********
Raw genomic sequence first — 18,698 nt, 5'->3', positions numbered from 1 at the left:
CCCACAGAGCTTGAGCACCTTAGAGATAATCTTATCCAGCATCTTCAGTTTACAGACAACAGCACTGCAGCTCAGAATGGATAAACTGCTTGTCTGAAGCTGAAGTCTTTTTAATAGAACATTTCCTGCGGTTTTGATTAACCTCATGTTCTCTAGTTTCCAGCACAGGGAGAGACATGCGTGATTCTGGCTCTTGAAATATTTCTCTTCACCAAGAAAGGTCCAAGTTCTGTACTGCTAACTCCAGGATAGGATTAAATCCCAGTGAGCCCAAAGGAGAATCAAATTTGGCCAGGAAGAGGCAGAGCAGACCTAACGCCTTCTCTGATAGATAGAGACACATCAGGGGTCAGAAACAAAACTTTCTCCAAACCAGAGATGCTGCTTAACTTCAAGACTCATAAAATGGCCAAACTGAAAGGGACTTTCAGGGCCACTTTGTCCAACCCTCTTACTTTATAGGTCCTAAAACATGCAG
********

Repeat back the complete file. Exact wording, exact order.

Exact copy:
Raw genomic sequence first — 18,698 nt, 5'->3', positions numbered from 1 at the left:
CCCACAGAGCTTGAGCACCTTAGAGATAATCTTATCCAGCATCTTCAGTTTACAGACAACAGCACTGCAGCTCAGAATGGATAAACTGCTTGTCTGAAGCTGAAGTCTTTTTAATAGAACATTTCCTGCGGTTTTGATTAACCTCATGTTCTCTAGTTTCCAGCACAGGGAGAGACATGCGTGATTCTGGCTCTTGAAATATTTCTCTTCACCAAGAAAGGTCCAAGTTCTGTACTGCTAACTCCAGGATAGGATTAAATCCCAGTGAGCCCAAAGGAGAATCAAATTTGGCCAGGAAGAGGCAGAGCAGACCTAACGCCTTCTCTGATAGATAGAGACACATCAGGGGTCAGAAACAAAACTTTCTCCAAACCAGAGATGCTGCTTAACTTCAAGACTCATAAAATGGCCAAACTGAAAGGGACTTTCAGGGCCACTTTGTCCAACCCTCTTACTTTATAGGTCCTAAAACATGCAG